Trying to validate the Cherokee link with Emanuel Chote.  Has anyone been able to do this yet?  I found information about his widow (supposedly Cherokee) marrying Ezekiel Smith because he died in an indian skirmish in 1774.  Have since seen that he signed the Wautauga Petition in 1776 so that seems unlikely.  I'm related through his brother Greenberry.  Mary (Choat?) widow of Ezekiel Smith daughter Nancy Jane Smith married Greenberry's son Nicholas Choat my direct descendent.  Any ideas? 

Comment by Debbie Winchell (Loving Dove) on February 22, 2012 at 5:33pm

Heritage Books has for sale History of the Lost State of Franklin by Samuel Cole Williams.  There's a note that he struggled to preserve the names of minor participants.  You can find it on their web site:

Comment by Heather Isbell Kramer on December 12, 2011 at 9:55am

So wonderful to see so many other descendants of the Association!  I will be adding some more resources soon, so check back!

Comment by Rosemary Taylor on December 7, 2011 at 11:16pm

I am a direct descendant of Womack, Smith, and several lines of Brown, but my Womack was not in Watauga, They were in North Carolina to Tennessee.  I am not sure about Smith and Brown. 

My farthest back Smith was in Clay / Breathitt, Kentucky in 1805.  He married in Kentucky to Telitha Sanders, whose family was in the Watauga area earlier, and descendants were in Missouri, to Texas, Oklahoma and Kansas.

One line of Brown went from Virginia to early Kentucky.  One line of Brown was in South Carolina to Tennessee.  I am unsure about other Brown.  I do not know where they might have been at the time of the Watauga Association.

Smith and Brown are hard to research.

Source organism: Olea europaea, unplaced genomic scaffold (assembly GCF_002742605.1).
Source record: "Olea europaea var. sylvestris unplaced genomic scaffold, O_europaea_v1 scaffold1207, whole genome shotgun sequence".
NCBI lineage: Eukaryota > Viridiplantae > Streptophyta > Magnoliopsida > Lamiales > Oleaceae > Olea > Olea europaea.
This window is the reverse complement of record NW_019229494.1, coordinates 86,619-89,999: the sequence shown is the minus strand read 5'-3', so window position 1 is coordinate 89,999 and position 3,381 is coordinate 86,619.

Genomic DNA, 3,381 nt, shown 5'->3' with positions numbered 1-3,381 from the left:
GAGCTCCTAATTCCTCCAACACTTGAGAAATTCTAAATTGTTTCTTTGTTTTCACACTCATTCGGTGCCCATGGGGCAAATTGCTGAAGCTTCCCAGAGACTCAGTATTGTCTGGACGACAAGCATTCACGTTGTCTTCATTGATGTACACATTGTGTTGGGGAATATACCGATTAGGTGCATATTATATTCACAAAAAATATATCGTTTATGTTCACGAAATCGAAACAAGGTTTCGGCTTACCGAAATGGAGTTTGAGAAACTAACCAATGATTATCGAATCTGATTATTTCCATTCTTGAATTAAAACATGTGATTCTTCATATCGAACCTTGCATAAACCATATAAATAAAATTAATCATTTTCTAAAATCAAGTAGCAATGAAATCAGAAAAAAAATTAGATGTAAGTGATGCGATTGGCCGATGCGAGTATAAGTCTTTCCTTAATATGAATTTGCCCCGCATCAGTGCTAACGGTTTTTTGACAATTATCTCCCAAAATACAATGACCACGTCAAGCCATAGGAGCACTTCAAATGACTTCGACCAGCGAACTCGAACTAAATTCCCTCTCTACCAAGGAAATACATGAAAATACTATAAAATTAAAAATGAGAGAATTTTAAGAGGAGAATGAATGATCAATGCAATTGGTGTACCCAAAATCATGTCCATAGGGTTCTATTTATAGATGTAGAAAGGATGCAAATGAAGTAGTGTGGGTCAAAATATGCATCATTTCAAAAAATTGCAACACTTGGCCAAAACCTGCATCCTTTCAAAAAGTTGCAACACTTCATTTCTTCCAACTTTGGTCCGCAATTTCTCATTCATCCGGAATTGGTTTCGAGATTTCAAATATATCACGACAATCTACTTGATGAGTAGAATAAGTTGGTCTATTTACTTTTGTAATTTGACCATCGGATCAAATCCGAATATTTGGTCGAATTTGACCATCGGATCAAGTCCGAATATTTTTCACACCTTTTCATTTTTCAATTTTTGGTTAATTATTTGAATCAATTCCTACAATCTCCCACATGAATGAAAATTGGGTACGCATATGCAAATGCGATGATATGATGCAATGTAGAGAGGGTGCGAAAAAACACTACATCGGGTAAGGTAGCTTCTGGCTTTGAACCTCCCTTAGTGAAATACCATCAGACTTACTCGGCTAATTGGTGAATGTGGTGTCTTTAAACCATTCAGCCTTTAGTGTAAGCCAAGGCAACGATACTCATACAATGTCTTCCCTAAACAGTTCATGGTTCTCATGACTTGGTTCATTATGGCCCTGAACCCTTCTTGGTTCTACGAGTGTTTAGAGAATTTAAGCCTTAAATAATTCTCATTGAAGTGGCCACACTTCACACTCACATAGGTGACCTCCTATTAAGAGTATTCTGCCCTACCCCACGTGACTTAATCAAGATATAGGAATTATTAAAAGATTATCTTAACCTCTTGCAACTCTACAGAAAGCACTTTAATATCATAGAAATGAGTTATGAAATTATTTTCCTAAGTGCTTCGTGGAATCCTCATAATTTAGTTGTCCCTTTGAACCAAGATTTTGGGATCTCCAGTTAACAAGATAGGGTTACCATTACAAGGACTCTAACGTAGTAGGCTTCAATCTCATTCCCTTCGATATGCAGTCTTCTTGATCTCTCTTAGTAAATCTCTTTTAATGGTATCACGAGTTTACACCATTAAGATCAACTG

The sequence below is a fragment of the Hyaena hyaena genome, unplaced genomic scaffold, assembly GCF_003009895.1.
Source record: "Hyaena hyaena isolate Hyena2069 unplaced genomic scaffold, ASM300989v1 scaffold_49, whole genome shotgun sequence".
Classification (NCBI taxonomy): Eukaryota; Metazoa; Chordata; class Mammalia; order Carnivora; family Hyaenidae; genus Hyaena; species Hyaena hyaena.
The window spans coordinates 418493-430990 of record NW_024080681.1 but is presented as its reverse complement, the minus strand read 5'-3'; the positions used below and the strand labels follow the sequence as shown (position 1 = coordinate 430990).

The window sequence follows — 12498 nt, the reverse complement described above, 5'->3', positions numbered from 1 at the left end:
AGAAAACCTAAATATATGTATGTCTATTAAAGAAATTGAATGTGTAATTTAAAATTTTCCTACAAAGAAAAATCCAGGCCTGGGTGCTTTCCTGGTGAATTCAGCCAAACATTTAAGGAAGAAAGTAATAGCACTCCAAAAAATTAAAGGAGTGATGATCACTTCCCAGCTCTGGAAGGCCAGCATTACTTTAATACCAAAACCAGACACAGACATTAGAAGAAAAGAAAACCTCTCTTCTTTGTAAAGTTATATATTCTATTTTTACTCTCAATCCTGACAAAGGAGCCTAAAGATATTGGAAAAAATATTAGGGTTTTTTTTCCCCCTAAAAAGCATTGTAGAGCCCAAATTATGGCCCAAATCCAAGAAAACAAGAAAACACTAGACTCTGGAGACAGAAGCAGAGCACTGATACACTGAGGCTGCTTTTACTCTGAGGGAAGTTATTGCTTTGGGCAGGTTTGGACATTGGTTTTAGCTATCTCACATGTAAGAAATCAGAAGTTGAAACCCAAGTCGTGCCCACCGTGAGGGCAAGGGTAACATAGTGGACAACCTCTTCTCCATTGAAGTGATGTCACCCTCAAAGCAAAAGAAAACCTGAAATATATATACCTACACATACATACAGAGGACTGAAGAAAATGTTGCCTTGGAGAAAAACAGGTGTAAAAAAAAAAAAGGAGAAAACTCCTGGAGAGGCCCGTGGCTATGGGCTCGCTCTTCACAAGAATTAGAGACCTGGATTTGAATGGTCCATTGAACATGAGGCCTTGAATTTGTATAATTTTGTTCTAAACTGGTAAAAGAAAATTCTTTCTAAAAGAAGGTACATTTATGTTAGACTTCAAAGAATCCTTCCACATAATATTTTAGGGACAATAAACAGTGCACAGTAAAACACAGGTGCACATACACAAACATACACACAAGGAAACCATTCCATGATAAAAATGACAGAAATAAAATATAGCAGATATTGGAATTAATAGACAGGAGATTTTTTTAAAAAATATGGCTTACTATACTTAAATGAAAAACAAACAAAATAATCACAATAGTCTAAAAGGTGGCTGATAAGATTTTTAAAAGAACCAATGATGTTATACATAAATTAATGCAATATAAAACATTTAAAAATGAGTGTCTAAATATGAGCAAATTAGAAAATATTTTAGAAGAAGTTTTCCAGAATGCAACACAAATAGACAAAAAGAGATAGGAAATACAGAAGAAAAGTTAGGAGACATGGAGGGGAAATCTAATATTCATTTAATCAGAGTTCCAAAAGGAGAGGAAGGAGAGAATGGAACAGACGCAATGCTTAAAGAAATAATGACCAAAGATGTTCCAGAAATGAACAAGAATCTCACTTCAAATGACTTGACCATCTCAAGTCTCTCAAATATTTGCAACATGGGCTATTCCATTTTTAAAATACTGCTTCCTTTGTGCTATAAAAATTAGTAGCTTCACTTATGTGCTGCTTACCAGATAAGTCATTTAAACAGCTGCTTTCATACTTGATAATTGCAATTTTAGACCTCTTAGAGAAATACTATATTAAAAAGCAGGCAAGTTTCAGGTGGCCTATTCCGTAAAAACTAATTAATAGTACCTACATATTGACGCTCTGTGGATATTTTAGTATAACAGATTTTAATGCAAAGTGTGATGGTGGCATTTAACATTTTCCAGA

I have other lines that were in the Watauga area, including Taylor.  I will have to look up these people and make another comment.

I am interested in knowing more about Smith and Brown in Watauga.

Comment by Margaret Clark on December 4, 2011 at 5:30pm

I am interested in the genealogy of William Bean. Is anyone following this line? I am trying to establish who was the father of Sarah (Sally) Bean who married 16 March 1789, Samuel Wear (not to be confused with his Uncle Col. Sam Wear.) I have seen sources which say her father was William and others who give her father as Jacob. She named her first son William and her second son Jacob. Any proof would be greatly appreciated.

Comment by mudd, larrry on December 4, 2011 at 3:00pm

Hi group i am a descendent of John Waddell 

I also have the name cunningham in my linkage.

Comment by Debbie Winchell (Loving Dove) on August 20, 2011 at 9:37am
Thank you for creating this group.  I just found a family involved with the Watauga Association and it looks like this may shed light on two other families in my mother's background.

Members (28)